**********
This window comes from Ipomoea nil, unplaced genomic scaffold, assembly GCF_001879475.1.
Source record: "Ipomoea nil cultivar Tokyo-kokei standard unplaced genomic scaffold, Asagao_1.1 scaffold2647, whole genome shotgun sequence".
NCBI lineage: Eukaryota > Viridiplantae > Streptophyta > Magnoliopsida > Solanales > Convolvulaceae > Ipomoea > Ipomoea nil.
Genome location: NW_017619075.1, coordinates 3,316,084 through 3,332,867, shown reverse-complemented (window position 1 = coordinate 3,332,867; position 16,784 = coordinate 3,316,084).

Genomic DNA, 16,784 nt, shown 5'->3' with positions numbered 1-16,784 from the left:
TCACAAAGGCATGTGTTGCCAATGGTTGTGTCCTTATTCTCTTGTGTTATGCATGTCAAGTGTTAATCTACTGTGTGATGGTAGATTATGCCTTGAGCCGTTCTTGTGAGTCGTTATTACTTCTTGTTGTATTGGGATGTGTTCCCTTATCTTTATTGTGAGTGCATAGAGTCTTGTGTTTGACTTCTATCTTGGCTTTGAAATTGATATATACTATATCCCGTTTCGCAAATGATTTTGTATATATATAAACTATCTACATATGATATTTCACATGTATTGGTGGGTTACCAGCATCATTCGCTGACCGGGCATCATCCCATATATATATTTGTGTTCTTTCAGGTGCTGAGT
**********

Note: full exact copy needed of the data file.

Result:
This window comes from Ipomoea nil, unplaced genomic scaffold, assembly GCF_001879475.1.
Source record: "Ipomoea nil cultivar Tokyo-kokei standard unplaced genomic scaffold, Asagao_1.1 scaffold2647, whole genome shotgun sequence".
NCBI lineage: Eukaryota > Viridiplantae > Streptophyta > Magnoliopsida > Solanales > Convolvulaceae > Ipomoea > Ipomoea nil.
Genome location: NW_017619075.1, coordinates 3,316,084 through 3,332,867, shown reverse-complemented (window position 1 = coordinate 3,332,867; position 16,784 = coordinate 3,316,084).

Genomic DNA, 16,784 nt, shown 5'->3' with positions numbered 1-16,784 from the left:
TCACAAAGGCATGTGTTGCCAATGGTTGTGTCCTTATTCTCTTGTGTTATGCATGTCAAGTGTTAATCTACTGTGTGATGGTAGATTATGCCTTGAGCCGTTCTTGTGAGTCGTTATTACTTCTTGTTGTATTGGGATGTGTTCCCTTATCTTTATTGTGAGTGCATAGAGTCTTGTGTTTGACTTCTATCTTGGCTTTGAAATTGATATATACTATATCCCGTTTCGCAAATGATTTTGTATATATATAAACTATCTACATATGATATTTCACATGTATTGGTGGGTTACCAGCATCATTCGCTGACCGGGCATCATCCCATATATATATTTGTGTTCTTTCAGGTGCTGAGT